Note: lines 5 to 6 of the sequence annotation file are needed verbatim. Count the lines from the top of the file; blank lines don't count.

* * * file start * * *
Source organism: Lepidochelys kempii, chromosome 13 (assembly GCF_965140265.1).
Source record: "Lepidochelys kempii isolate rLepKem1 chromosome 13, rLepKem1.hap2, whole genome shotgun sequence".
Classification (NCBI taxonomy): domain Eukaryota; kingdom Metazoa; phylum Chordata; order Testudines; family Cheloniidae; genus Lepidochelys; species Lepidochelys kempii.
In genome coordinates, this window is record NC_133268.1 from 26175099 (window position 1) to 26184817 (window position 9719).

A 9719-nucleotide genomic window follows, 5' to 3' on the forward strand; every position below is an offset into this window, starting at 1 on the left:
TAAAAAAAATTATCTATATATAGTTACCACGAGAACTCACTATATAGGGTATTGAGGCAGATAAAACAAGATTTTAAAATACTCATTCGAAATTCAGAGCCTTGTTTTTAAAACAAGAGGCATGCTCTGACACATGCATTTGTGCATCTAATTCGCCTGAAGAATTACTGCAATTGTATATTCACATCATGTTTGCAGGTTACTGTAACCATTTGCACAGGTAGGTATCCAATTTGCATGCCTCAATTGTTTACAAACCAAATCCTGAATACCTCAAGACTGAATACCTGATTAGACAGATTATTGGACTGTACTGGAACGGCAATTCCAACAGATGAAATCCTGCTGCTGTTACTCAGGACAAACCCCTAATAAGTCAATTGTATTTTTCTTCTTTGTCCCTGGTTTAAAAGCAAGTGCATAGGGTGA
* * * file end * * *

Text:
A 9719-nucleotide genomic window follows, 5' to 3' on the forward strand; every position below is an offset into this window, starting at 1 on the left:
TAAAAAAAATTATCTATATATAGTTACCACGAGAACTCACTATATAGGGTATTGAGGCAGATAAAACAAGATTTTAAAATACTCATTCGAAATTCAGAGCCTTGTTTTTAAAACAAGAGGCATGCTCTGACACATGCATTTGTGCATCTAATTCGCCTGAAGAATTACTGCAATTGTATATTCACATCATGTTTGCAGGTTACTGTAACCATTTGCACAGGTAGGTATCCAATTTGCATGCCTCAATTGTTTACAAACCAAATCCTGAATACCTCAAGACTGAATACCTGATTAGACAGATTATTGGACTGTACTGGAACGGCAATTCCAACAGATGAAATCCTGCTGCTGTTACTCAGGACAAACCCCTAATAAGTCAATTGTATTTTTCTTCTTTGTCCCTGGTTTAAAAGCAAGTGCATAGGGTGA